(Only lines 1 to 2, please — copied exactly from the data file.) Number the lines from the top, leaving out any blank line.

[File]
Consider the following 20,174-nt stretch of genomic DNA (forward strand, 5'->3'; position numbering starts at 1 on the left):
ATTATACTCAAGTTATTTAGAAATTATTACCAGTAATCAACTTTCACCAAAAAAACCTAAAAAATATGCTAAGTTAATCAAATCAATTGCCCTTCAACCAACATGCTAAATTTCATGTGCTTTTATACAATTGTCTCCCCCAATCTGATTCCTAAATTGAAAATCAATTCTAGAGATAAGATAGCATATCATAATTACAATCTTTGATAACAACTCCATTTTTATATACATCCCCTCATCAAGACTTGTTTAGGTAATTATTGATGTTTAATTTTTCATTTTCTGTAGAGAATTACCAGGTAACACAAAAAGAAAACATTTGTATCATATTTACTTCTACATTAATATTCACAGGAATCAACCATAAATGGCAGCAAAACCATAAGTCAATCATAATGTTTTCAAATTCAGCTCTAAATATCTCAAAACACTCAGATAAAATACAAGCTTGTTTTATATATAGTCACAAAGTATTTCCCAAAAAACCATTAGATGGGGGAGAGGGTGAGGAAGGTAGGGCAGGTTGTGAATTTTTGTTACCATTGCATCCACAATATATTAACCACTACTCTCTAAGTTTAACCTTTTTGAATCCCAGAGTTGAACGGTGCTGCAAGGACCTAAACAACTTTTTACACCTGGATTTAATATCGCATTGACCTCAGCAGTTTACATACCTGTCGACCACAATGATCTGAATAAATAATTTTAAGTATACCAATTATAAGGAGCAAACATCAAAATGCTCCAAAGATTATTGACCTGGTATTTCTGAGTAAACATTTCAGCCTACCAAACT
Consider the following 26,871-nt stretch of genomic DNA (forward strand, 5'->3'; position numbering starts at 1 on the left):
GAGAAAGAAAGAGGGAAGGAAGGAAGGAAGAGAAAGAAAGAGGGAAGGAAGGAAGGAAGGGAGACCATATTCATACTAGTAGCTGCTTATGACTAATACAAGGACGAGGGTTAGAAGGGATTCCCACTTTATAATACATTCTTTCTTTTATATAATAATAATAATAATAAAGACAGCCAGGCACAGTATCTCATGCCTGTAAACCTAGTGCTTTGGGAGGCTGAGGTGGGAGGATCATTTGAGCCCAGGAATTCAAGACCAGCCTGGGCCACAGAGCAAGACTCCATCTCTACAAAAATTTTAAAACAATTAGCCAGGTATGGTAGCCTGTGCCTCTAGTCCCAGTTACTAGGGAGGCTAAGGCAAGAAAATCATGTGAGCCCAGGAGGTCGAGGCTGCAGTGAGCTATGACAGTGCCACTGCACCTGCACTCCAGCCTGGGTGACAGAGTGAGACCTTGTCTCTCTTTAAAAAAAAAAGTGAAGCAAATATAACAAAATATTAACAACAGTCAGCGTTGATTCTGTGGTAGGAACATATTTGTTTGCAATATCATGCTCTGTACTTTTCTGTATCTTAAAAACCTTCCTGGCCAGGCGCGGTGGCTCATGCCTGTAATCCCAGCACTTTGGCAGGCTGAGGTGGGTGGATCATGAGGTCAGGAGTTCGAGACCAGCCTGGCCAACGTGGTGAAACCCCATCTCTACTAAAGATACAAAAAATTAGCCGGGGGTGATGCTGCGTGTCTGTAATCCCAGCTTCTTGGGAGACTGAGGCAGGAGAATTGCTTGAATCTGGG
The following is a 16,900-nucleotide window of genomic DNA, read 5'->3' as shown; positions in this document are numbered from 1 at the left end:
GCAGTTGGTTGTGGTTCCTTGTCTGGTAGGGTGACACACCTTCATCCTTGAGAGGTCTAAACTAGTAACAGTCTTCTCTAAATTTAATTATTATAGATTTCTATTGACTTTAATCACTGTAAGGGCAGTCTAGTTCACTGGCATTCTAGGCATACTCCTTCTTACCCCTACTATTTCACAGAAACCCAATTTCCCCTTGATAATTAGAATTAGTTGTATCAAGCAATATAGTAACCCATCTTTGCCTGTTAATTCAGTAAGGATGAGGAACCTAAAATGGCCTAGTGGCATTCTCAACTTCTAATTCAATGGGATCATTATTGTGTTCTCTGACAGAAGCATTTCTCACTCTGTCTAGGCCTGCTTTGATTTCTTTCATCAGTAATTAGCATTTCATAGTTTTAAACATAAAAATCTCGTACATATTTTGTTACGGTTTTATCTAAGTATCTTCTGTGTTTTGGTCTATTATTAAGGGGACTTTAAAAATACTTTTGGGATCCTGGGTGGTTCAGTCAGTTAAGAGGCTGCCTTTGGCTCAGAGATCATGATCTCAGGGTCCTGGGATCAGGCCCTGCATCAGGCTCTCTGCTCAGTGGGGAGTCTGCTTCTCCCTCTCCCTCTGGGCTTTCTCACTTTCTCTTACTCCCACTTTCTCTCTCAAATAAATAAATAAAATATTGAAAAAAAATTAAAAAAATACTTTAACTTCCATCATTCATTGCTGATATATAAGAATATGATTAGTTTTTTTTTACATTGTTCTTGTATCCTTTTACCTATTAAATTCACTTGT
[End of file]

Consider the following 20,174-nt stretch of genomic DNA (forward strand, 5'->3'; position numbering starts at 1 on the left):
ATTATACTCAAGTTATTTAGAAATTATTACCAGTAATCAACTTTCACCAAAAAAACCTAAAAAATATGCTAAGTTAATCAAATCAATTGCCCTTCAACCAACATGCTAAATTTCATGTGCTTTTATACAATTGTCTCCCCCAATCTGATTCCTAAATTGAAAATCAATTCTAGAGATAAGATAGCATATCATAATTACAATCTTTGATAACAACTCCATTTTTATATACATCCCCTCATCAAGACTTGTTTAGGTAATTATTGATGTTTAATTTTTCATTTTCTGTAGAGAATTACCAGGTAACACAAAAAGAAAACATTTGTATCATATTTACTTCTACATTAATATTCACAGGAATCAACCATAAATGGCAGCAAAACCATAAGTCAATCATAATGTTTTCAAATTCAGCTCTAAATATCTCAAAACACTCAGATAAAATACAAGCTTGTTTTATATATAGTCACAAAGTATTTCCCAAAAAACCATTAGATGGGGGAGAGGGTGAGGAAGGTAGGGCAGGTTGTGAATTTTTGTTACCATTGCATCCACAATATATTAACCACTACTCTCTAAGTTTAACCTTTTTGAATCCCAGAGTTGAACGGTGCTGCAAGGACCTAAACAACTTTTTACACCTGGATTTAATATCGCATTGACCTCAGCAGTTTACATACCTGTCGACCACAATGATCTGAATAAATAATTTTAAGTATACCAATTATAAGGAGCAAACATCAAAATGCTCCAAAGATTATTGACCTGGTATTTCTGAGTAAACATTTCAGCCTACCAAACT